Lord of the Isles (Coronet Books)

BOOK: Lord of the Isles (Coronet Books)
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Table of Contents

Also by Nigel Tranter

About the Author

Title Page

Copyright

Map

Principal Characters

Part One

Chapter 1

Chapter 2

Chapter 3

Chapter 4

Chapter 5

Chapter 6

Chapter 7

Chapter 8

Chapter 9

Chapter 10

Part Two

Chapter 11

Chapter 12

Chapter 13

Chapter 14

Chapter 15

Part Three

Chapter 16

Chapter 17

Chapter 18

Chapter 19

Chapter 20

Chapter 21

Chapter 22

Chapter 23

Historical Note

Also by Nigel Tranter
:

The Bruce Trilogy

Children of the Mist

Crusader

Druid Sacrifice

Flowers of Chivalry

The House of Stewart Trilogy:

Lords of Misrule

A Folly of Princes

The Captive Crown

Kenneth

Lion Let Loose

MacBeth the King

The MacGregor Trilogy:

MacGregor’s Gathering

The Clansman

Gold for Prince Charlie

Mail Royal

Margaret the Queen

The Master of Gray Trilogy:

Past Master

Montrose, The Captain General

The Patriot

Rough Wooing

Tapestry of the Boar

True Thomas

The Wallace

The Wisest Fool

The Young Montrose

About the Author

Nigel Tranter, who wrote over ninety novels on Scottish history, was one of Scotland’s best-loved writers. He died on 9th January 2000 at the age of ninety.

LORD OF THE ISLES
Nigel Tranter

www.hodder.co.uk

First published in Great Britain in 1983 by Hodder & Stoughton

An Hachette UK company

Copyright © 1983 by Nigel Tranter

The right of Nigel Tranter to be identified as the Author of the Work has been asserted in accordance with the Copyright, Designs and Patents Act 1988.

All rights reserved.
No part of this publication may be reproduced, stored in a retrieval system, or transmitted, in any form or by any means without the prior written permission of the publisher, nor be otherwise circulated in any form of binding or cover other than that in which it is published and without a similar condition being imposed on the subsequent purchaser.

All characters in this publication are fictitious and any resemblance to real persons, living or dead is purely coincidental.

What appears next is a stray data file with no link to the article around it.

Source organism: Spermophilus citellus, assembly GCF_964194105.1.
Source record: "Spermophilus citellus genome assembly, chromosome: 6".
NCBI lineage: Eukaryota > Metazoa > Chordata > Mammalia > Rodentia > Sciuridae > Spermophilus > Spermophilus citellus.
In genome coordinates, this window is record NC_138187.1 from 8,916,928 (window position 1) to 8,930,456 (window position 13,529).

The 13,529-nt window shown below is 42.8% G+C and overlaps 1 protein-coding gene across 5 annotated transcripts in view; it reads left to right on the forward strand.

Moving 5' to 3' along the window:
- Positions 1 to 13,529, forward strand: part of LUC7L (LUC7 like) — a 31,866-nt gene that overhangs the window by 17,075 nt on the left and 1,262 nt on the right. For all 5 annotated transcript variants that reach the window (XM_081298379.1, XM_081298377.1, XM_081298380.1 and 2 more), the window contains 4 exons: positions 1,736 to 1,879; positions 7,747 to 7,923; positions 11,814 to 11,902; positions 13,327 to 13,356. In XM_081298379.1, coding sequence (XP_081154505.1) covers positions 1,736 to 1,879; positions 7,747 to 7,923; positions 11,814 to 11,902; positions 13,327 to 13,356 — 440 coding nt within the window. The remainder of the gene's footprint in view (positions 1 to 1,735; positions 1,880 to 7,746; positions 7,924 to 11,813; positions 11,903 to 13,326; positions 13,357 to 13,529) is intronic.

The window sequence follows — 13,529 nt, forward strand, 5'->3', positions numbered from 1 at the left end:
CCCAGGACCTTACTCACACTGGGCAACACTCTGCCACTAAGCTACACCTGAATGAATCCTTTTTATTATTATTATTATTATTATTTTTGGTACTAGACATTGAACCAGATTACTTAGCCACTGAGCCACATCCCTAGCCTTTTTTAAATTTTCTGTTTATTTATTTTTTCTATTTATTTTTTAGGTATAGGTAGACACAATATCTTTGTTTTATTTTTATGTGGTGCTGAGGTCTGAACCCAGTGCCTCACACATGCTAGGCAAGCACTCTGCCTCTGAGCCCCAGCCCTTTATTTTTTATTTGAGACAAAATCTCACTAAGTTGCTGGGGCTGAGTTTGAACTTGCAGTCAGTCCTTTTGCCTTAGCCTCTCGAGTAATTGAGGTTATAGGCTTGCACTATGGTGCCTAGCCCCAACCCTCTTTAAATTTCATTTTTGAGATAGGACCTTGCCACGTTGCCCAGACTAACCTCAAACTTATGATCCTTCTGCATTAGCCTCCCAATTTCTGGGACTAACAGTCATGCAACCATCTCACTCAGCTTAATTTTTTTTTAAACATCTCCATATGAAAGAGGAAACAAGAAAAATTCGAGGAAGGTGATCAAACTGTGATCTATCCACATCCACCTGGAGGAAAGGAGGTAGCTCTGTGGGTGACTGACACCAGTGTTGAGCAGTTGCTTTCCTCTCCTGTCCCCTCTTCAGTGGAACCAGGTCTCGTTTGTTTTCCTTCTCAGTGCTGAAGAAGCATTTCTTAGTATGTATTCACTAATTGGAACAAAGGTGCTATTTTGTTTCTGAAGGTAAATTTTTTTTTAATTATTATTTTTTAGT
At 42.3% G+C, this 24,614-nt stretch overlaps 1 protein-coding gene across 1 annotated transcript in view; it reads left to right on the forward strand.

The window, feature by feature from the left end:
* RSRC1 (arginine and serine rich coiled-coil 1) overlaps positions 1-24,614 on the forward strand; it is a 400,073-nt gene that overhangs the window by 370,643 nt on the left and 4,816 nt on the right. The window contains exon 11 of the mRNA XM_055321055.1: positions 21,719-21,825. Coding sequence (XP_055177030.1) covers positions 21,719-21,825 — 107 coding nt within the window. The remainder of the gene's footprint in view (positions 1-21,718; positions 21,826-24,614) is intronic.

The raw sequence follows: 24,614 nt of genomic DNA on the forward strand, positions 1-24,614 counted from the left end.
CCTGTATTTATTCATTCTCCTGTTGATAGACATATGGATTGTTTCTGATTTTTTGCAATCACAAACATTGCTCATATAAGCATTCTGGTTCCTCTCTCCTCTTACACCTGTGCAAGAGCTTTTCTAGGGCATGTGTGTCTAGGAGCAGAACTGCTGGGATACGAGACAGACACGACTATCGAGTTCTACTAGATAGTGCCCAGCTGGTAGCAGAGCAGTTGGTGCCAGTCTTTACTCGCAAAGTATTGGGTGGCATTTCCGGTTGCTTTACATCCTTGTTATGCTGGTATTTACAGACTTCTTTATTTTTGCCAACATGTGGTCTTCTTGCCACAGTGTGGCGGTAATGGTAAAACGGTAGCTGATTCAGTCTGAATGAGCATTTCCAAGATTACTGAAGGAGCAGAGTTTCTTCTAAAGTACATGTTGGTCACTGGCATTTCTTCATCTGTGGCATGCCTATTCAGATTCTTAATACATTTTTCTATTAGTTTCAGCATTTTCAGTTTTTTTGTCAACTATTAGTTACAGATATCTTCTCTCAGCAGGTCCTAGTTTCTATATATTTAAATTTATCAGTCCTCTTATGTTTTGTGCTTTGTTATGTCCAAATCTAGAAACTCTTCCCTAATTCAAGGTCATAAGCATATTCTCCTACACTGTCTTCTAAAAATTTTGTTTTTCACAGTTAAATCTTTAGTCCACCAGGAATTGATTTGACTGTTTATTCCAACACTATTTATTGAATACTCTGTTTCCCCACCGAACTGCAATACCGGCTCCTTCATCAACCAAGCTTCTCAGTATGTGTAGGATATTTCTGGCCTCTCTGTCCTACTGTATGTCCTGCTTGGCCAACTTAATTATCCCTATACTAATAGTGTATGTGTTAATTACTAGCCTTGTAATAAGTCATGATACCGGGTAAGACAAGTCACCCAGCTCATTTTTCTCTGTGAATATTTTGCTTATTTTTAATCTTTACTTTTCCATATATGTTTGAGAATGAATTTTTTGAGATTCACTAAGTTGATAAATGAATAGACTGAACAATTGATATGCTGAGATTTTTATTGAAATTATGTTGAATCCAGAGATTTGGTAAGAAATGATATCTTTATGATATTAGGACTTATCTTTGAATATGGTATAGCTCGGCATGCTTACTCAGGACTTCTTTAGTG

A CIP catalogue record for this title is available from the British Library

Ebook ISBN 9781444766981

Paperback ISBN 9780340368367

Hodder & Stoughton Ltd

338 Euston Road

London NW1 3BH

www.hodder.co.uk

Principal Characters
In Order of Appearance

S
OMERLED MAC
G
ILLEBRIDE
M
AC
F
ERGUS
: Son of the exiled Thane of Argyll.

C
ONN
I
RONHAND
M
AC
M
AHON
: Irish gallowglass captain and shipmaster.

S
AOR
M
ACNEIL
: Foster-brother of Somerled.

D
ERMOT
F
LATNOSE
M
AGUIRE
: Irish gallowglass captain and shipmaster.

C
ATHULA
M
AC
I
AN
: Young Morvem woman of spirit.

M
AC
I
AN OF
U
LADAIL
: Morvern chieftain, half-brother of Cathula.

G
ILLEBRIDE
M
AC
F
ERGUS
: Thane of Argyll.

M
ALCOLM
M
AC
E
TH
, E
ARL OF
R
OSS
: Brother-in-law to Somerled.

T
HORKELL
F
ORKBEARD
S
VENSSON
: Viking leader.

E
WAN
M
ACSWEEN
: Titular King of Argyll and the Isles.

S
IR
M
ALCOLM
M
AC
G
REGOR OF
G
LENORCHY
: Chief of that clan.

F
ARQUHAR
M
AC
F
ERDOCH
: Hereditary Abbot of Glendochart.

H
ERVEY DE
W
ARENNE OF
K
EITH
: KnightMarischal of Scotland.

D
AVID THE
F
IRST
: King of Scots, son of Malcolm Canmore and Margaret.

H
UGO DE
M
ORVILLE
: High Constable of Scotland.

W
ALTER FITZ
A
LAN
: High Steward of Scotland.

R
AGNHILDE
O
LAFSDOTTER
: Princess, daughter of the King of Man.

A
FFRICA
, Q
UEEN OF
M
AN
: Daughter of Fergus of Galloway.

O
LAF
G
ODFREYSSON, THE
M
ORSEL
: King of Man.

M
ALACHY
O’M
OORE
: Bishop of Armagh and Papal Legate.

W
IMUND
: Bishop of Man.

F
ERGUS
, E
ARL OF
G
ALLOWAY
: Great noble.

E
LIZABETH
, C
OUNTESS OF
R
OSS
: Somerled’s sister.

G
ILLECOLM MAC
S
OMERLED
M
AC
F
ERGUS
: Son of Somerled.

D
ONALD
M
AC
E
TH
: Nephew of Somerled, later Earl of Moray.

A
RCHBISHOP
T
HURSTAN OF
Y
ORK
: English prelate.

R
AOUL
D’A
VRANCHES
: Bishop of Durham.

T
HORFINN
O
TTARSSON
: Manx chieftain.

D
OUGAL MAC
S
OMERLED
M
AC
F
ERGUS
: Somerled’s second son. Ancestor of Clan MacDougall.

A
UGUSTINE
: Abbot of lona.

PART ONE
CHAPTER 1

It made a peaceful scene in the warm May afternoon. The sea, in the wide loch-mouth, was almost mirror-calm so that the slap-slap of the wavelets against the longship’s timbers was so gentle that it did not drown out the sleepy crooning of the eiders from the skerries. Even the haunting calling of the cuckoos drifted across the quarter-mile of blue-green water which separated them from the nearest island. Only the rhythmic snoring of one of the oarsmen, sprawled over his sweep, disturbed—that and the stench of sweat from near one-hundred male torsoes after long and strenuous exertion.